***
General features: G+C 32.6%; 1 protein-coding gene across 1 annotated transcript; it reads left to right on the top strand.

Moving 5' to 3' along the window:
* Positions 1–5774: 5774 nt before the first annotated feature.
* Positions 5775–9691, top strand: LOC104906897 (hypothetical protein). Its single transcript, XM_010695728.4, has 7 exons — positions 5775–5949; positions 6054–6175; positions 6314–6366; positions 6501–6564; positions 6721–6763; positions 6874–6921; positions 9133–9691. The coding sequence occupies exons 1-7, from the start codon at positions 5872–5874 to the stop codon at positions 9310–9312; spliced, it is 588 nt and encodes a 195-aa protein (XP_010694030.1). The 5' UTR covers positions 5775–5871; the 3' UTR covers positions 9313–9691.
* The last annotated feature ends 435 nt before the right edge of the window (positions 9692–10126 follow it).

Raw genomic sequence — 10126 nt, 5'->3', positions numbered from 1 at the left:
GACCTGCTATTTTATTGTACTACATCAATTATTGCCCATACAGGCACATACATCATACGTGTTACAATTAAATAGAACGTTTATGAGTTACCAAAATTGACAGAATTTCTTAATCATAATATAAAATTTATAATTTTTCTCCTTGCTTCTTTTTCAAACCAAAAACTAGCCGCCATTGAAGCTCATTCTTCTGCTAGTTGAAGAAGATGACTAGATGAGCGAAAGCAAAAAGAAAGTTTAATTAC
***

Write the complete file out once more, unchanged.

General features: G+C 32.6%; 1 protein-coding gene across 1 annotated transcript; it reads left to right on the top strand.

Moving 5' to 3' along the window:
* Positions 1–5774: 5774 nt before the first annotated feature.
* Positions 5775–9691, top strand: LOC104906897 (hypothetical protein). Its single transcript, XM_010695728.4, has 7 exons — positions 5775–5949; positions 6054–6175; positions 6314–6366; positions 6501–6564; positions 6721–6763; positions 6874–6921; positions 9133–9691. The coding sequence occupies exons 1-7, from the start codon at positions 5872–5874 to the stop codon at positions 9310–9312; spliced, it is 588 nt and encodes a 195-aa protein (XP_010694030.1). The 5' UTR covers positions 5775–5871; the 3' UTR covers positions 9313–9691.
* The last annotated feature ends 435 nt before the right edge of the window (positions 9692–10126 follow it).

Raw genomic sequence — 10126 nt, 5'->3', positions numbered from 1 at the left:
GACCTGCTATTTTATTGTACTACATCAATTATTGCCCATACAGGCACATACATCATACGTGTTACAATTAAATAGAACGTTTATGAGTTACCAAAATTGACAGAATTTCTTAATCATAATATAAAATTTATAATTTTTCTCCTTGCTTCTTTTTCAAACCAAAAACTAGCCGCCATTGAAGCTCATTCTTCTGCTAGTTGAAGAAGATGACTAGATGAGCGAAAGCAAAAAGAAAGTTTAATTAC